IMF Communications Department
Media Relations
Press Officer: Maria Candia

Phone: +1 202 623-7100 Email: media@imf.org

Source: https://www.imf.org/en/News/Articles/2019/06/17/mcs061719-guyana-staff-concluding-statement-of-the-2019-article-iv-mission?cid=em-COM-123-38996

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06 Jun
By: Tanika Jones 12

Remarks by Guyana’s Finance Minister, Hon. Winston Jordan’ at the 49th Annual Meeting of Governors of the Caribbean Development Bank

Mr. President, fellow Governors, Government representatives, Ladies and Gentlemen: I bring you cordial greetings from the dear, green and great land of Guyana. Allow me, please, to express my profound appreciation for the warm welcome and great hospitality extended by the Government and people of Trinidad and Tobago. To our gracious hostess and Chairperson of the Board of Governors, the Honourable Minister of Planning and Economic Development, Ms.Camille Robinson-Regis, I offer sincere congratulations on a well-arranged meeting.

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12 Apr
By: Tanika Jones 1

Guyana signs loan agreement with the World Bank to Build Capacity in the Oil and Gas Sector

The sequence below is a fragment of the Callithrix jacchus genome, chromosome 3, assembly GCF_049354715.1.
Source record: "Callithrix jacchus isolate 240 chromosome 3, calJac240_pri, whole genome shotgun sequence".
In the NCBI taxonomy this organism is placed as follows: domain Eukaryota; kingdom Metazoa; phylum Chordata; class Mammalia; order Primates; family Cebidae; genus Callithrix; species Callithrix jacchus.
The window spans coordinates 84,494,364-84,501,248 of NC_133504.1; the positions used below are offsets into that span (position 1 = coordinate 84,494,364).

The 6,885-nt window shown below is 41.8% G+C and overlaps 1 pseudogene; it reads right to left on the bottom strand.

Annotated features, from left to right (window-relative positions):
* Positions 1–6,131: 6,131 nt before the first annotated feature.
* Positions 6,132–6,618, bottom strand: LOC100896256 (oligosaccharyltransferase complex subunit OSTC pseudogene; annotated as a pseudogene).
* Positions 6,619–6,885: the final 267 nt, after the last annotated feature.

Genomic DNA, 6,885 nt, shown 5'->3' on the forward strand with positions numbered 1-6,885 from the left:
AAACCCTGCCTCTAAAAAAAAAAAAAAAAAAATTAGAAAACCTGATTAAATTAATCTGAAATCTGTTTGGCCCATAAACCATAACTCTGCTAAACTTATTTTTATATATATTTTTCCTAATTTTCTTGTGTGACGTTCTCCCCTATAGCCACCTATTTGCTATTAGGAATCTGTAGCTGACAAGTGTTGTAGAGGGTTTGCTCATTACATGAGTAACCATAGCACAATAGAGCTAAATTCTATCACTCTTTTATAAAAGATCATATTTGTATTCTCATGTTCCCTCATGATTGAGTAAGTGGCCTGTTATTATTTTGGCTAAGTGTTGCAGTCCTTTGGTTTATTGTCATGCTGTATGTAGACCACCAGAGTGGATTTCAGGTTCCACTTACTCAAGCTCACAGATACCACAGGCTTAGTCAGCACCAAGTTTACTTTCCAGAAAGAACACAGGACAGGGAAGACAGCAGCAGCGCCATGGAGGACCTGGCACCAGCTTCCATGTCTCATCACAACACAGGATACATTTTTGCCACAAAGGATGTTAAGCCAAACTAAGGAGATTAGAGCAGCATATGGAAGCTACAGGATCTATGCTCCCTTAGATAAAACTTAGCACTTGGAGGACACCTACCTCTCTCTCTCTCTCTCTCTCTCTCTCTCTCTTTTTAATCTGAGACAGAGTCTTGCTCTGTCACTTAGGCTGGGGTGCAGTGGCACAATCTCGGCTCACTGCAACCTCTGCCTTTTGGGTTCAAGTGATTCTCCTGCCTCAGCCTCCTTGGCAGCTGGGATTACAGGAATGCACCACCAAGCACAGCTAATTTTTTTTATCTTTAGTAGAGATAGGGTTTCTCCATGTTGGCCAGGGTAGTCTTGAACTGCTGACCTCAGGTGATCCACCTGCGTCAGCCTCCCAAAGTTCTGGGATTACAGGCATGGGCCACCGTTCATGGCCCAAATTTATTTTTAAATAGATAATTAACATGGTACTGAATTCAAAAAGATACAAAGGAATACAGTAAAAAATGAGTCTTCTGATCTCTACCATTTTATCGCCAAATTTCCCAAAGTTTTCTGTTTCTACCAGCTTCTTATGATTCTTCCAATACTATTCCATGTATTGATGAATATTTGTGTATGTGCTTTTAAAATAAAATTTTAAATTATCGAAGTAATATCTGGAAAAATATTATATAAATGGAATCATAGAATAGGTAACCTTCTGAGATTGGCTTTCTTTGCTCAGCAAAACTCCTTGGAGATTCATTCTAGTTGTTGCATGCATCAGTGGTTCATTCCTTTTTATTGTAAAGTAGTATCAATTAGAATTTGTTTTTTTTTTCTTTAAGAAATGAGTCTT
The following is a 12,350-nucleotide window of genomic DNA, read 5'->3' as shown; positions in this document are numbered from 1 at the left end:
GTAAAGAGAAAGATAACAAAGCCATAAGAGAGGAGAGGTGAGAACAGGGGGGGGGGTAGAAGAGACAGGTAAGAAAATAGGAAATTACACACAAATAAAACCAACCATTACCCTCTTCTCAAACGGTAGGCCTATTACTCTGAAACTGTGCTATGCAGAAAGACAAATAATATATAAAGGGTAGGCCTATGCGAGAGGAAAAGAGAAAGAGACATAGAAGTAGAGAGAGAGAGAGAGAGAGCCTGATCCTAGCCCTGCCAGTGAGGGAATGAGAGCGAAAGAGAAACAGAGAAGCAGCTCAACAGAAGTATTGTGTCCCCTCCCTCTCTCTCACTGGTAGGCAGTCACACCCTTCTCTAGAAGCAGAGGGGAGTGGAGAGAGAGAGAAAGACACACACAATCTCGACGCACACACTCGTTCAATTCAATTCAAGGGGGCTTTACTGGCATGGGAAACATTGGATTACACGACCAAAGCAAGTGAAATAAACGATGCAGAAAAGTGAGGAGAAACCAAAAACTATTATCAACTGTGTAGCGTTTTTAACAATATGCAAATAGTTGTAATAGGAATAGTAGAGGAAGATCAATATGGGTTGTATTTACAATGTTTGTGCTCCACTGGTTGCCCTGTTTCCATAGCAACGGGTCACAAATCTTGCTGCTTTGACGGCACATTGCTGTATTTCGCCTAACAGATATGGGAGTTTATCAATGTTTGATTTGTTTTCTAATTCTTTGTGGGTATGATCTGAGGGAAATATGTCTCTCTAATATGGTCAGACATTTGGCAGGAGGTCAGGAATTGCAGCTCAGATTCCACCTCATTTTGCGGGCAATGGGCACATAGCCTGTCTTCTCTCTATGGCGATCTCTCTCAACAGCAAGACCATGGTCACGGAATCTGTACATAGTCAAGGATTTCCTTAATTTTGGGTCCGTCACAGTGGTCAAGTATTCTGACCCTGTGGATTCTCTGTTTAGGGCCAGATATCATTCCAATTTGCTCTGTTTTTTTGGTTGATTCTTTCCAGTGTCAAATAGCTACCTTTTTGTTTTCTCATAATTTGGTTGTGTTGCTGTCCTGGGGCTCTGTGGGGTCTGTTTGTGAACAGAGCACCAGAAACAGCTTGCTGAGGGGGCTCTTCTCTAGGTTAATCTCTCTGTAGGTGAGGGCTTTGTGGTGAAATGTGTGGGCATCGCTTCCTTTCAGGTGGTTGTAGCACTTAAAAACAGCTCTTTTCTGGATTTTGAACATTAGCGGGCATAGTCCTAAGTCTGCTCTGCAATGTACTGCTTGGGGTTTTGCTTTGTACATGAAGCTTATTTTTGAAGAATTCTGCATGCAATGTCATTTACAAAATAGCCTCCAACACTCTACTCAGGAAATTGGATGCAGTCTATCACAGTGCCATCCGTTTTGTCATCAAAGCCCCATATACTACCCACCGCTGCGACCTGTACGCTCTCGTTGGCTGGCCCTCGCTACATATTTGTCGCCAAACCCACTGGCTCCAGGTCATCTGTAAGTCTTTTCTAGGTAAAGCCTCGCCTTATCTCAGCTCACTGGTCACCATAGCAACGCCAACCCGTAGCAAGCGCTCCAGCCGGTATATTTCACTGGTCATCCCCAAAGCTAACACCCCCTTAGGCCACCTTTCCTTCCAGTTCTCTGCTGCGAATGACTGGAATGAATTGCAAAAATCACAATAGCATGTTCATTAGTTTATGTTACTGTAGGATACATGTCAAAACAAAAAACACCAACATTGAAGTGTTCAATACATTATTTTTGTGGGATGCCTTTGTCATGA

Minister of Finance, Winston Jordan today (April 11, 2019) participated in a signing ceremony with Ms. Tahseen Khan, World Bank Country Director for the Caribbean, for a loan agreement which will build human resource capacity, and strengthen institutional frameworks in the Oil and Gas Sector.

Minister Jordan noted the timely nature of the loan agreement as it sought to provide much needed technical assistance to the emerging Oil and Gas Sector.

Ms. Khan said that the loan agreement will aid in building the capacity of key institutions, such as the Department of Energy, the Environmental Protection Agency and the Ministry of Finance, for prudent management of the oil revenues.